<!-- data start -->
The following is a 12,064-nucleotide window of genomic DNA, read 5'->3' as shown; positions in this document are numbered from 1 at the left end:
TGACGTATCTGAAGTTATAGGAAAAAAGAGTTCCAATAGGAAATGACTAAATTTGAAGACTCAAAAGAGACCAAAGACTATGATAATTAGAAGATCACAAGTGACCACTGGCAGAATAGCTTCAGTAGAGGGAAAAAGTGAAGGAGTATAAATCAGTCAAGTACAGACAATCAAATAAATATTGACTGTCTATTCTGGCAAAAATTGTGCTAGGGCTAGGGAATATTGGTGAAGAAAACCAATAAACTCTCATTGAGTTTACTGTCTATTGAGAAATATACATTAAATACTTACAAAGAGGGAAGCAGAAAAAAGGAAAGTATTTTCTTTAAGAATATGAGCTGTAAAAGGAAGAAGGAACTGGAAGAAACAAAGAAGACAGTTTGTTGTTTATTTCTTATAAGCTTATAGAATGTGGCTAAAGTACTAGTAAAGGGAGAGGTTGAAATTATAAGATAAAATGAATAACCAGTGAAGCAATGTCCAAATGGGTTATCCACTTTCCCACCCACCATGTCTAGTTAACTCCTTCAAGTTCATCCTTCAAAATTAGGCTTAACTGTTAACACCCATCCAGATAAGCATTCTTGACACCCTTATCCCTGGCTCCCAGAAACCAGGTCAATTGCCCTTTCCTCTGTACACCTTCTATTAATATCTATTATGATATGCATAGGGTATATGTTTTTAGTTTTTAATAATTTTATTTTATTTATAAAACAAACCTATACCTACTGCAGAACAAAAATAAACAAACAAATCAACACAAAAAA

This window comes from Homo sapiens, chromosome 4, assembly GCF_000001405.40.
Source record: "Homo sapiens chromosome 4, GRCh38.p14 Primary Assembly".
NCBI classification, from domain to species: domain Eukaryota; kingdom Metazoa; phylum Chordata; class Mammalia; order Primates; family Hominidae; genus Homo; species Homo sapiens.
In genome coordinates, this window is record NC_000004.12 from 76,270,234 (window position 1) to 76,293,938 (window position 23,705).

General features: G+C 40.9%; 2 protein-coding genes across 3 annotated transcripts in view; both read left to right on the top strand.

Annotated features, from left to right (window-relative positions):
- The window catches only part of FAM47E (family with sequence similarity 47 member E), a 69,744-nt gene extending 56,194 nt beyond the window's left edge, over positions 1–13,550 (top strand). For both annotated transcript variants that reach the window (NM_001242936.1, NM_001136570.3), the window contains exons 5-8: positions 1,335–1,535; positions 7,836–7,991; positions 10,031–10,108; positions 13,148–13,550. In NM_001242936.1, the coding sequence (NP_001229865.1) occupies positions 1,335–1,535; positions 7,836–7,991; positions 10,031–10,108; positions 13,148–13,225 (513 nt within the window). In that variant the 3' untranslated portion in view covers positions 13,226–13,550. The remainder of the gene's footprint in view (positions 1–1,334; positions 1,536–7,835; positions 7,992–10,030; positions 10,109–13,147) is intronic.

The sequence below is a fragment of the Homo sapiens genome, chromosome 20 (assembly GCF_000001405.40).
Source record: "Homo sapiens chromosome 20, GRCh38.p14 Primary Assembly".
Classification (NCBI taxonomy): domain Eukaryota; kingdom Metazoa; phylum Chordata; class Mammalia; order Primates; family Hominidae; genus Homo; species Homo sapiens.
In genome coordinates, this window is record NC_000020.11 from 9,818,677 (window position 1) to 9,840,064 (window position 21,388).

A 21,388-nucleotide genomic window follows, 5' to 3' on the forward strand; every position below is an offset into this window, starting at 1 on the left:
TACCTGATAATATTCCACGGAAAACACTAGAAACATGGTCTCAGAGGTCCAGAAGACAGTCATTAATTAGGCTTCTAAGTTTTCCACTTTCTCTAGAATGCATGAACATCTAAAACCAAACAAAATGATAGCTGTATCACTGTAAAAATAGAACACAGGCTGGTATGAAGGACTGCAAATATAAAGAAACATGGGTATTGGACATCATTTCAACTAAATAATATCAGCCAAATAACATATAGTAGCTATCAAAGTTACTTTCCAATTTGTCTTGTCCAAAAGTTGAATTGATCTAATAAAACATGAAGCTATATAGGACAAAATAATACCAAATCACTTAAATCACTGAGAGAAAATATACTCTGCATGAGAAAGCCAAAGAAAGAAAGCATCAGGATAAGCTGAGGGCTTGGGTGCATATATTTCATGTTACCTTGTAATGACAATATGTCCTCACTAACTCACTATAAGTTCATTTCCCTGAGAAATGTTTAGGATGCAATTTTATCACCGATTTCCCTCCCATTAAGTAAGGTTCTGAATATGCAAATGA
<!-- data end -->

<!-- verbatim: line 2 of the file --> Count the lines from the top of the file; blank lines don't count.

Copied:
TGACGTATCTGAAGTTATAGGAAAAAAGAGTTCCAATAGGAAATGACTAAATTTGAAGACTCAAAAGAGACCAAAGACTATGATAATTAGAAGATCACAAGTGACCACTGGCAGAATAGCTTCAGTAGAGGGAAAAAGTGAAGGAGTATAAATCAGTCAAGTACAGACAATCAAATAAATATTGACTGTCTATTCTGGCAAAAATTGTGCTAGGGCTAGGGAATATTGGTGAAGAAAACCAATAAACTCTCATTGAGTTTACTGTCTATTGAGAAATATACATTAAATACTTACAAAGAGGGAAGCAGAAAAAAGGAAAGTATTTTCTTTAAGAATATGAGCTGTAAAAGGAAGAAGGAACTGGAAGAAACAAAGAAGACAGTTTGTTGTTTATTTCTTATAAGCTTATAGAATGTGGCTAAAGTACTAGTAAAGGGAGAGGTTGAAATTATAAGATAAAATGAATAACCAGTGAAGCAATGTCCAAATGGGTTATCCACTTTCCCACCCACCATGTCTAGTTAACTCCTTCAAGTTCATCCTTCAAAATTAGGCTTAACTGTTAACACCCATCCAGATAAGCATTCTTGACACCCTTATCCCTGGCTCCCAGAAACCAGGTCAATTGCCCTTTCCTCTGTACACCTTCTATTAATATCTATTATGATATGCATAGGGTATATGTTTTTAGTTTTTAATAATTTTATTTTATTTATAAAACAAACCTATACCTACTGCAGAACAAAAATAAACAAACAAATCAACACAAAAAA